They’ll speak about turning points in their own public service and board leadership and the times when they had to add courage to independence of thought and careful process. In addition to guts, both Ken and Norm have big hearts, sound judgment, and great senses of humor.
Don’t miss the chance to hear these two great storytellers reflect on their board experiences and share their passion for exemplary board and public service leadership at the NACD Corporate Governance Conference this October in Washington, DC.
Norm Augustine on Courageous Acts
Hear aerospace engineer Norm Augustine (also former chair and CEO of Lockheed Martin and former Undersecretary of the Army) talk about the courageous acts of 12 of his friends who walked on the moon – and the courage needed to face our energy crisis.
HBO History Makers Series featuring Kenneth M. Duberstein
Listen to the chairman and CEO of the Duberstein Group, Inc., who served as White House chief of staff during President Reagan’s administration, discuss his experiences.
*Coming soon: NACD’s multimedia, self-paced course, How to Be(come) a Director, will be available online later this year and is facilitated by Professor Charles Elson.
As employees, executives and board members, we find change both challenging and exciting, which is, after all, only human. In a merger setting, this takes on even greater meaning as the building of new relationships out of old bonds takes time and requires trust. One known catalyst for smoothing the process is calm, confident, visible leadership. In this regard, the new-look NACD is fortunate.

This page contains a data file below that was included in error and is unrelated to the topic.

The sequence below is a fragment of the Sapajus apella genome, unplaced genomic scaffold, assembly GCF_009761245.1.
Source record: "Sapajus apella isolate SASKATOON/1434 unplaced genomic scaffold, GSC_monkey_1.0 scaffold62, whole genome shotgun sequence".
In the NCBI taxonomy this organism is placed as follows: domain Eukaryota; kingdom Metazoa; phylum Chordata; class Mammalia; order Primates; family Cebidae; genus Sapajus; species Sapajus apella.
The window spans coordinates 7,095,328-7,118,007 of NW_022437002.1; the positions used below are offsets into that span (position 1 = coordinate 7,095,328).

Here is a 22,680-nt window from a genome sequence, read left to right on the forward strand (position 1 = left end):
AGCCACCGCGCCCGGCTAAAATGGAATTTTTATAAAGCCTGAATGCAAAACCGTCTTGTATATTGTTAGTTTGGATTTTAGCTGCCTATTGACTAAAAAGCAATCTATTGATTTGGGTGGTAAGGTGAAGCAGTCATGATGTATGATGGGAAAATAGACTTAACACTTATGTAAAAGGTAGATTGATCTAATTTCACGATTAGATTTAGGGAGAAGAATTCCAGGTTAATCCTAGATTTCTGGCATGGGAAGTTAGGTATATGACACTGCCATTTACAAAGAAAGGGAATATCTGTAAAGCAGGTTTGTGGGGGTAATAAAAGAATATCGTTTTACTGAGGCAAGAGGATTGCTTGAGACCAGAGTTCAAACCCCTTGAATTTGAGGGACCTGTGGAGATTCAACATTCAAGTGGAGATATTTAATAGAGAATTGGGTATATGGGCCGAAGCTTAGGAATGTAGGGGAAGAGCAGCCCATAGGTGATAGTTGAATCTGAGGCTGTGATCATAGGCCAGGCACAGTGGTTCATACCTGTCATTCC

NACD is acquiring Directorship, and people originally involved with each organization are getting to know each other. Ken Daly, our CEO, and Jeff Cunningham, chairman, CEO and editorial director of Directorship, characterize our merger as bringing together two different organizations that share one common belief: to make good governance a feature of the boardroom landscape.
The benefits of merging our two organizations are clear: We can now offer you a broader and deeper curriculum, a wider range of peer exchange opportunities, and a continued role for the award winning NACD Directorshipmagazine, a much-valued member benefit.
But any director or executive who has lived through M or A knows that it can take patience and understanding to forge a new entity and make sure rewards are reaped by customers, shareowners and employees.
Of course, I and my colleagues, old and new, will be supported in our new venture by our own board members. NACD Director Karen Hastie Williams is a member of the Continental Airlines board. She will take part in course NACD’s Director Professionalism® course in Laguna Beach, CA, on August 24 and 25, to talk about culture and leadership as the airline prepares to merge with United. NACD Director Rich Koppes, a member of the Valeant board, also will be there. Valeant is proposing to merge with Biovail later this year.
If you have any stories that illustrate ways in which the board and management can maximize the chances of a productive merger, please do share them—add a comment on this blog post.
As Daimler and Chrysler and Turner and Time Warner will tell you, the road ahead can be bumpy—and board members with skills and experience to help the new-look C-suite deliver successful integration will always be in high demand.